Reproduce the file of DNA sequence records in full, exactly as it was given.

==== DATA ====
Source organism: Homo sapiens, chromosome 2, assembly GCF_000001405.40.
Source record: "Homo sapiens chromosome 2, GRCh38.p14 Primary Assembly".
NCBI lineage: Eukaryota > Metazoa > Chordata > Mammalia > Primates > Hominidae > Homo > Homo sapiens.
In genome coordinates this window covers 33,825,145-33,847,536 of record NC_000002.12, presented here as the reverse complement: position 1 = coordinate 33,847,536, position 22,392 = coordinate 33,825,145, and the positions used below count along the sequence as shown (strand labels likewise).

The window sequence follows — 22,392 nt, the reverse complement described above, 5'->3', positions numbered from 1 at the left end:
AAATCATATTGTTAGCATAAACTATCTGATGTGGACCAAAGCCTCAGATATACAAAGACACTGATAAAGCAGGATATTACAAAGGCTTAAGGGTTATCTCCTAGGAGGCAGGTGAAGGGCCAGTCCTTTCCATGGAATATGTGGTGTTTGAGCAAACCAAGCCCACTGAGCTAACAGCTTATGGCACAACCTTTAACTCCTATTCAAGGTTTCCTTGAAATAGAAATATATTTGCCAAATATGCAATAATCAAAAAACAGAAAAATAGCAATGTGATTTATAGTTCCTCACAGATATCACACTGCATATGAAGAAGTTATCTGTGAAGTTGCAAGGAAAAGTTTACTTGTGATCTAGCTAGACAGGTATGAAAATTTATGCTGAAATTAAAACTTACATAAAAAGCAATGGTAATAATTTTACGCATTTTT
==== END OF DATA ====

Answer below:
Source organism: Homo sapiens, chromosome 2, assembly GCF_000001405.40.
Source record: "Homo sapiens chromosome 2, GRCh38.p14 Primary Assembly".
NCBI lineage: Eukaryota > Metazoa > Chordata > Mammalia > Primates > Hominidae > Homo > Homo sapiens.
In genome coordinates this window covers 33,825,145-33,847,536 of record NC_000002.12, presented here as the reverse complement: position 1 = coordinate 33,847,536, position 22,392 = coordinate 33,825,145, and the positions used below count along the sequence as shown (strand labels likewise).

The window sequence follows — 22,392 nt, the reverse complement described above, 5'->3', positions numbered from 1 at the left end:
AAATCATATTGTTAGCATAAACTATCTGATGTGGACCAAAGCCTCAGATATACAAAGACACTGATAAAGCAGGATATTACAAAGGCTTAAGGGTTATCTCCTAGGAGGCAGGTGAAGGGCCAGTCCTTTCCATGGAATATGTGGTGTTTGAGCAAACCAAGCCCACTGAGCTAACAGCTTATGGCACAACCTTTAACTCCTATTCAAGGTTTCCTTGAAATAGAAATATATTTGCCAAATATGCAATAATCAAAAAACAGAAAAATAGCAATGTGATTTATAGTTCCTCACAGATATCACACTGCATATGAAGAAGTTATCTGTGAAGTTGCAAGGAAAAGTTTACTTGTGATCTAGCTAGACAGGTATGAAAATTTATGCTGAAATTAAAACTTACATAAAAAGCAATGGTAATAATTTTACGCATTTTT